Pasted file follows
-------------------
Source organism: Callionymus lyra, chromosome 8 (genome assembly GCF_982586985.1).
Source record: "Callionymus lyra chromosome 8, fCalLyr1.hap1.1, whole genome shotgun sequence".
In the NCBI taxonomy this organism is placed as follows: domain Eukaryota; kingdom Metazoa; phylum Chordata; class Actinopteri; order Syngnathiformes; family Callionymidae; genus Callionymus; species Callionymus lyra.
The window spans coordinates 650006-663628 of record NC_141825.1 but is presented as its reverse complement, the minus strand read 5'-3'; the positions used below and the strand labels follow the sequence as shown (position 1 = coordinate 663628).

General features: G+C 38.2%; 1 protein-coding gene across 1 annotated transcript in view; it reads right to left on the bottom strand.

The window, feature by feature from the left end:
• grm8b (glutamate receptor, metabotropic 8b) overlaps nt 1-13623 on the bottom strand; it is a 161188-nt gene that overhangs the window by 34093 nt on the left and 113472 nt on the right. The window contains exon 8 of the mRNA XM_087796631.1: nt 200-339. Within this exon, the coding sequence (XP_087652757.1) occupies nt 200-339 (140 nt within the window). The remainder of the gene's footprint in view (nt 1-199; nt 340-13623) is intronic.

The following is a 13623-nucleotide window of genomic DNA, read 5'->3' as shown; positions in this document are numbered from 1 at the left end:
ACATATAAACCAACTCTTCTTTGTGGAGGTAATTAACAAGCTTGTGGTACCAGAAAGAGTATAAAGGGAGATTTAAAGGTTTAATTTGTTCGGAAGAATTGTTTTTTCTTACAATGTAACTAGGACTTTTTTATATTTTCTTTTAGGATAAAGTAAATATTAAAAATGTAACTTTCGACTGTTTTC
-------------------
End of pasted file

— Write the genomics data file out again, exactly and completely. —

Source organism: Callionymus lyra, chromosome 8 (genome assembly GCF_982586985.1).
Source record: "Callionymus lyra chromosome 8, fCalLyr1.hap1.1, whole genome shotgun sequence".
In the NCBI taxonomy this organism is placed as follows: domain Eukaryota; kingdom Metazoa; phylum Chordata; class Actinopteri; order Syngnathiformes; family Callionymidae; genus Callionymus; species Callionymus lyra.
The window spans coordinates 650006-663628 of record NC_141825.1 but is presented as its reverse complement, the minus strand read 5'-3'; the positions used below and the strand labels follow the sequence as shown (position 1 = coordinate 663628).

General features: G+C 38.2%; 1 protein-coding gene across 1 annotated transcript in view; it reads right to left on the bottom strand.

The window, feature by feature from the left end:
• grm8b (glutamate receptor, metabotropic 8b) overlaps nt 1-13623 on the bottom strand; it is a 161188-nt gene that overhangs the window by 34093 nt on the left and 113472 nt on the right. The window contains exon 8 of the mRNA XM_087796631.1: nt 200-339. Within this exon, the coding sequence (XP_087652757.1) occupies nt 200-339 (140 nt within the window). The remainder of the gene's footprint in view (nt 1-199; nt 340-13623) is intronic.

The following is a 13623-nucleotide window of genomic DNA, read 5'->3' as shown; positions in this document are numbered from 1 at the left end:
ACATATAAACCAACTCTTCTTTGTGGAGGTAATTAACAAGCTTGTGGTACCAGAAAGAGTATAAAGGGAGATTTAAAGGTTTAATTTGTTCGGAAGAATTGTTTTTTCTTACAATGTAACTAGGACTTTTTTATATTTTCTTTTAGGATAAAGTAAATATTAAAAATGTAACTTTCGACTGTTTTC